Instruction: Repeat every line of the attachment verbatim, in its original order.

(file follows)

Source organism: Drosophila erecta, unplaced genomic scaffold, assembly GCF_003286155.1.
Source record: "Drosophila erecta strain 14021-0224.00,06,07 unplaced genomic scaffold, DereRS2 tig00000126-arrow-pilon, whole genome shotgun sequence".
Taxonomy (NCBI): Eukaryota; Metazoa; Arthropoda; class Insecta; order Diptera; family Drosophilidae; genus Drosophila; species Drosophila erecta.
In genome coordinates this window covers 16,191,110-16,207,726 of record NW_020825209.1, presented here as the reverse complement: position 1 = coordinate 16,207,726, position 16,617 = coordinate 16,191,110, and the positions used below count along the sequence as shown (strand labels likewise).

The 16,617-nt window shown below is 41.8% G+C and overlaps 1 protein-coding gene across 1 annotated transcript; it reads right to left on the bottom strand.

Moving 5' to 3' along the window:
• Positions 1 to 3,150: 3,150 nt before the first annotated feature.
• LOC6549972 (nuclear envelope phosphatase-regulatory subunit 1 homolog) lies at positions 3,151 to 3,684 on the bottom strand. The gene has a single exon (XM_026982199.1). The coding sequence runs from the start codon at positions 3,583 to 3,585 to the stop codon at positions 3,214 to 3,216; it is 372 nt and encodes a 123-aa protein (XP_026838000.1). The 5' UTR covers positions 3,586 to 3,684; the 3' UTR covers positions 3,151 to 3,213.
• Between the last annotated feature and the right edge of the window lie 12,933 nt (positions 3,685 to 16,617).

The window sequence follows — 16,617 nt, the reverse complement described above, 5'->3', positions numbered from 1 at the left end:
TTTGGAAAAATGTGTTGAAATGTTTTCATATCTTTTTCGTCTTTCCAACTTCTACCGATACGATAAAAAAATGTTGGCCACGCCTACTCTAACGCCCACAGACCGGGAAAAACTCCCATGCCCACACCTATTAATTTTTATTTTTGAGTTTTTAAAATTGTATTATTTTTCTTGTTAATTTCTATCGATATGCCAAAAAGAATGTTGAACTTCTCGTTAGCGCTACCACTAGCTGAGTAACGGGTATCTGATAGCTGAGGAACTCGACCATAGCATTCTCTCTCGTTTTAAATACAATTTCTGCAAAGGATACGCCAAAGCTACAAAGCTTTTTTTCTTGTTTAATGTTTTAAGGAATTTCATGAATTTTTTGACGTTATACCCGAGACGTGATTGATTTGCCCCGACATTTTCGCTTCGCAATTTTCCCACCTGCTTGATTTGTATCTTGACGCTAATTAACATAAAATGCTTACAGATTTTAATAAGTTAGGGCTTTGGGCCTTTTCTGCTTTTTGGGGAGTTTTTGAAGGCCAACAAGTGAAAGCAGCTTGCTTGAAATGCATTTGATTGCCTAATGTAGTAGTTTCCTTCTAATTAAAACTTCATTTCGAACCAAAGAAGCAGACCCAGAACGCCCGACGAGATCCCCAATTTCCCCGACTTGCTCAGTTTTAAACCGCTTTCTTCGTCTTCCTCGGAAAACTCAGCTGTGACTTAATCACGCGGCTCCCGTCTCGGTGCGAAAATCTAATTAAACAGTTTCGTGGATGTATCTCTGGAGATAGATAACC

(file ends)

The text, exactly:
Source organism: Drosophila erecta, unplaced genomic scaffold, assembly GCF_003286155.1.
Source record: "Drosophila erecta strain 14021-0224.00,06,07 unplaced genomic scaffold, DereRS2 tig00000126-arrow-pilon, whole genome shotgun sequence".
Taxonomy (NCBI): Eukaryota; Metazoa; Arthropoda; class Insecta; order Diptera; family Drosophilidae; genus Drosophila; species Drosophila erecta.
In genome coordinates this window covers 16,191,110-16,207,726 of record NW_020825209.1, presented here as the reverse complement: position 1 = coordinate 16,207,726, position 16,617 = coordinate 16,191,110, and the positions used below count along the sequence as shown (strand labels likewise).

The 16,617-nt window shown below is 41.8% G+C and overlaps 1 protein-coding gene across 1 annotated transcript; it reads right to left on the bottom strand.

Moving 5' to 3' along the window:
• Positions 1 to 3,150: 3,150 nt before the first annotated feature.
• LOC6549972 (nuclear envelope phosphatase-regulatory subunit 1 homolog) lies at positions 3,151 to 3,684 on the bottom strand. The gene has a single exon (XM_026982199.1). The coding sequence runs from the start codon at positions 3,583 to 3,585 to the stop codon at positions 3,214 to 3,216; it is 372 nt and encodes a 123-aa protein (XP_026838000.1). The 5' UTR covers positions 3,586 to 3,684; the 3' UTR covers positions 3,151 to 3,213.
• Between the last annotated feature and the right edge of the window lie 12,933 nt (positions 3,685 to 16,617).

The window sequence follows — 16,617 nt, the reverse complement described above, 5'->3', positions numbered from 1 at the left end:
TTTGGAAAAATGTGTTGAAATGTTTTCATATCTTTTTCGTCTTTCCAACTTCTACCGATACGATAAAAAAATGTTGGCCACGCCTACTCTAACGCCCACAGACCGGGAAAAACTCCCATGCCCACACCTATTAATTTTTATTTTTGAGTTTTTAAAATTGTATTATTTTTCTTGTTAATTTCTATCGATATGCCAAAAAGAATGTTGAACTTCTCGTTAGCGCTACCACTAGCTGAGTAACGGGTATCTGATAGCTGAGGAACTCGACCATAGCATTCTCTCTCGTTTTAAATACAATTTCTGCAAAGGATACGCCAAAGCTACAAAGCTTTTTTTCTTGTTTAATGTTTTAAGGAATTTCATGAATTTTTTGACGTTATACCCGAGACGTGATTGATTTGCCCCGACATTTTCGCTTCGCAATTTTCCCACCTGCTTGATTTGTATCTTGACGCTAATTAACATAAAATGCTTACAGATTTTAATAAGTTAGGGCTTTGGGCCTTTTCTGCTTTTTGGGGAGTTTTTGAAGGCCAACAAGTGAAAGCAGCTTGCTTGAAATGCATTTGATTGCCTAATGTAGTAGTTTCCTTCTAATTAAAACTTCATTTCGAACCAAAGAAGCAGACCCAGAACGCCCGACGAGATCCCCAATTTCCCCGACTTGCTCAGTTTTAAACCGCTTTCTTCGTCTTCCTCGGAAAACTCAGCTGTGACTTAATCACGCGGCTCCCGTCTCGGTGCGAAAATCTAATTAAACAGTTTCGTGGATGTATCTCTGGAGATAGATAACC